On a mission to aid disadvantaged

Abbey Stirgwolt

Kent State students learn importance of helping those in need

Dan Tortorice, freshman exploratory major, traveled to Bogota, Colombia with his youth group this past summer to work with local orphanages, perform physical labor and play his guitar with locals during church services.

Credit: Jason Hall

In the relentlessly hot and dry Ohio summer while Dan Tortorice’s friends were taking vacations, playing video games in the comfort of their air-conditioned homes or perhaps earning money at their summer jobs, Dan was setting up scaffolding under the searing Colombian sun – for free.

A few countries away, Bill Adams was spending time with a Puerto Rican family he’d never met, helping with manual labor during the day and sleeping on the floor of an old school building in the evenings.

Hurricane Katrina has stirred millions across the nation to aid those who have lost possessions and loved ones. But before Katrina was a blip on the radar screen, people like Adams and Tortorice recognized the importance of helping others.

“It was really awesome,” said Tortorice, a freshman exploratory major. “I’d never been outside the United States before, but it was a great experience.”

Tortorice traveled this summer with 35 other members of his youth group to Bogota, Colombia, for more than a week of physical labor, emotional bonding and spiritual growth as he had never known it.

His group spent a lot of time working with kids at orphanages in the city, where many parents send their kids to be fed.

“Kids in Colombia can only go to the orphanages during the day,” he said. “They have to go back to their houses at night – but the orphanages can only accept one kid from each family. So basically, if parents have, you know, eight kids in their families, they have to choose which of their kids will eat each day. Some families go a couple days without eating.”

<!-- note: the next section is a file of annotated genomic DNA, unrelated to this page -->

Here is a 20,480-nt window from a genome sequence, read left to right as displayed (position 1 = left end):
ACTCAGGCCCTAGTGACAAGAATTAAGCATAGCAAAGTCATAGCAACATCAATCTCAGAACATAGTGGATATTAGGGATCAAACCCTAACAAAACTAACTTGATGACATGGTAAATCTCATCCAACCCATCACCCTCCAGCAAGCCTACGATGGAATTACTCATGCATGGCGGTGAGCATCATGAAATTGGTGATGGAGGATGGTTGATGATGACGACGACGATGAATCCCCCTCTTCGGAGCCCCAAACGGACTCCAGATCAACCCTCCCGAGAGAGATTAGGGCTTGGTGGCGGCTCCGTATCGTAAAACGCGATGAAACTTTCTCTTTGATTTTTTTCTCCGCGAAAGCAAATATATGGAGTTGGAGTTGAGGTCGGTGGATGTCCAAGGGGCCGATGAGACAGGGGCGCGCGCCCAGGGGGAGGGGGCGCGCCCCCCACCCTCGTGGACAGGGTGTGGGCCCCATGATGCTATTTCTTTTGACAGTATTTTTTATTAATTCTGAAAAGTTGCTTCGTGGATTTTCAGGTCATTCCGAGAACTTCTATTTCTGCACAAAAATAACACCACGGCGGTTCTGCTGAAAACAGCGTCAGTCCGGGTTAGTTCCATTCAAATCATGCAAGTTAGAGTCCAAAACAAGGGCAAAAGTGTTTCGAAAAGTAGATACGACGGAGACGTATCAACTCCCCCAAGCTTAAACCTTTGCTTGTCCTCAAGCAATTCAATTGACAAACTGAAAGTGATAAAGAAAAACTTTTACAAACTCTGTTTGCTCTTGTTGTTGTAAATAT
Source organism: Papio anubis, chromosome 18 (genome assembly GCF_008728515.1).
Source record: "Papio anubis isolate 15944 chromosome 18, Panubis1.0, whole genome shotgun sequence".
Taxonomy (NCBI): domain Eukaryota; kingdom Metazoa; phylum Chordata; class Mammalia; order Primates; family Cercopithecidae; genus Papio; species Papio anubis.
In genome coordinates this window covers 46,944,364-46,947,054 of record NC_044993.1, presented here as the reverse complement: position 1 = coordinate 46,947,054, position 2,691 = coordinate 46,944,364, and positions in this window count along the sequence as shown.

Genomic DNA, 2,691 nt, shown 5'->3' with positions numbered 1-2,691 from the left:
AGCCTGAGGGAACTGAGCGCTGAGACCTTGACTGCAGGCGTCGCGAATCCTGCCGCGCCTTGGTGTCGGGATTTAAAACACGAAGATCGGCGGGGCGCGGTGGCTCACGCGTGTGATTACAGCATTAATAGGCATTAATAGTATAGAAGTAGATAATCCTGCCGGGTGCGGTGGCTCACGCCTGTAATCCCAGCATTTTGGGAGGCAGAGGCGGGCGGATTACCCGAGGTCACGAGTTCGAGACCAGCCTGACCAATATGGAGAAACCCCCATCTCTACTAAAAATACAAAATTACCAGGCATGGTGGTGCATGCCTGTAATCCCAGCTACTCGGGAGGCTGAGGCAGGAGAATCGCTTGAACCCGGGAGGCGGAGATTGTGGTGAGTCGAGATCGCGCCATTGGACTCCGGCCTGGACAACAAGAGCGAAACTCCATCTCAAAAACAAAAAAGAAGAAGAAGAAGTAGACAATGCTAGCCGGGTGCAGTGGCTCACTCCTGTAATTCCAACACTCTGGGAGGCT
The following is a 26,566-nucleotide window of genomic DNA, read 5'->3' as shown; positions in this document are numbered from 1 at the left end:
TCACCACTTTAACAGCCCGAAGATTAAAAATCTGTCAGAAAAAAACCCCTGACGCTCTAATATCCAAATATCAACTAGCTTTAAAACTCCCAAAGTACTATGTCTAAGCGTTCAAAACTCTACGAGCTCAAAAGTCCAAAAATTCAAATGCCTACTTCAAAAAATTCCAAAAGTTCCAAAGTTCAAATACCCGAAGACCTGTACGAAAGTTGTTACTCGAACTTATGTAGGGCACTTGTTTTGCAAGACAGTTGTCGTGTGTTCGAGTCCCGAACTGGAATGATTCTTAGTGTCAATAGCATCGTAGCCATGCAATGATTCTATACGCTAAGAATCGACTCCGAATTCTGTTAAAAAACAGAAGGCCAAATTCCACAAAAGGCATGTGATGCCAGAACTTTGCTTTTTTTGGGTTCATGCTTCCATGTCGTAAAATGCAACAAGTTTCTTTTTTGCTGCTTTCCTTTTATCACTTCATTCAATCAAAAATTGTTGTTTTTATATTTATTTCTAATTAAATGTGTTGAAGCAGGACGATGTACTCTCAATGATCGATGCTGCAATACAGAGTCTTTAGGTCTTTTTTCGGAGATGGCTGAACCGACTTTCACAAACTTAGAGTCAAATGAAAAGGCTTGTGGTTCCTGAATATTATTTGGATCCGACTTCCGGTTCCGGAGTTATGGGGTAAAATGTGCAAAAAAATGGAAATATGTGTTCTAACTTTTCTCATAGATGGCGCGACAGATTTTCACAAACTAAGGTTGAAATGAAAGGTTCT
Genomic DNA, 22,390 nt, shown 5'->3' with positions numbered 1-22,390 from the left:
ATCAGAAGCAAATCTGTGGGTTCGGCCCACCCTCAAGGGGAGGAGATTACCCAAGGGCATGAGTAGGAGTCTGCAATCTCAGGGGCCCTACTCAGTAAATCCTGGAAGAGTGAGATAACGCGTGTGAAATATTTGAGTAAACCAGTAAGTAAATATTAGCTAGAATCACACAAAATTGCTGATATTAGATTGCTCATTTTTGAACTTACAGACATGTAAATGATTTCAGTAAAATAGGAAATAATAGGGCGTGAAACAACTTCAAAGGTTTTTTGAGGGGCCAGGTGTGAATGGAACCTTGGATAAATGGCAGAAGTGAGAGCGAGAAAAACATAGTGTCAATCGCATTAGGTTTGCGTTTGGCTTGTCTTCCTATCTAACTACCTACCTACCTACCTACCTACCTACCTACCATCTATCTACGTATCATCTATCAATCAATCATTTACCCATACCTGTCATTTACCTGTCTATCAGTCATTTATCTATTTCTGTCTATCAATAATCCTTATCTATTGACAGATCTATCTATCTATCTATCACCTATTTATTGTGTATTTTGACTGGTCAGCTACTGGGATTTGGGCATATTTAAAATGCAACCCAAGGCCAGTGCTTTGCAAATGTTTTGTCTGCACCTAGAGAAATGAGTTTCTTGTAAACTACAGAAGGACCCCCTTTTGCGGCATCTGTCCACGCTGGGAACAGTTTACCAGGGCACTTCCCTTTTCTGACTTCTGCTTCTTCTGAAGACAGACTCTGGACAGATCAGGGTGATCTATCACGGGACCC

Even without basic necessities, the people he worked with in Colombia taught Tortorice the importance of giving.

“People down there have nothing, but they’re so happy,” Tortorice said. “And still they just want to give you something. They give no matter what.”

Adams, a junior justice studies major, found similar conditions in Caguas, Puerto Rico.

“The houses looked nasty on the outsides – like bungalows and shacks,” he said. But most of the houses had clean walls and floors inside.

Adams and 475 other members of various interdenominational churches nationwide divided into small groups and lived with host families for the eight days of their trip. Each day the host families and their guests shared devotional time and prayer.

Tortorice also enjoyed spending time with the locals. His youth group’s worship band combined with the Colombian band one evening for a service he will never forget.

“The church they had was really small, and they had four services to accommodate for the 600 people who attended,” he said. “One Sunday we did the church worship service, our worship team mixed with theirs. We meshed really well – it sounded awesome. I think they were better than we were.”

Both Adams and Tortorice plan to take future trips. Adams is already in the process of planning his next trip to “somewhere in the western United States;” Tortorice would like to go to New Orleans but hesitates to take time off school.

Upon returning to the United States, both began school with a slightly new outlook on life and the condition of the human race.

“I learned that we’re all part of a global community,” Adams said. “Even with the language barrier, there are so many similarities between human beings.”

Contact religion reporter Abbey Stirgwolt at [email protected].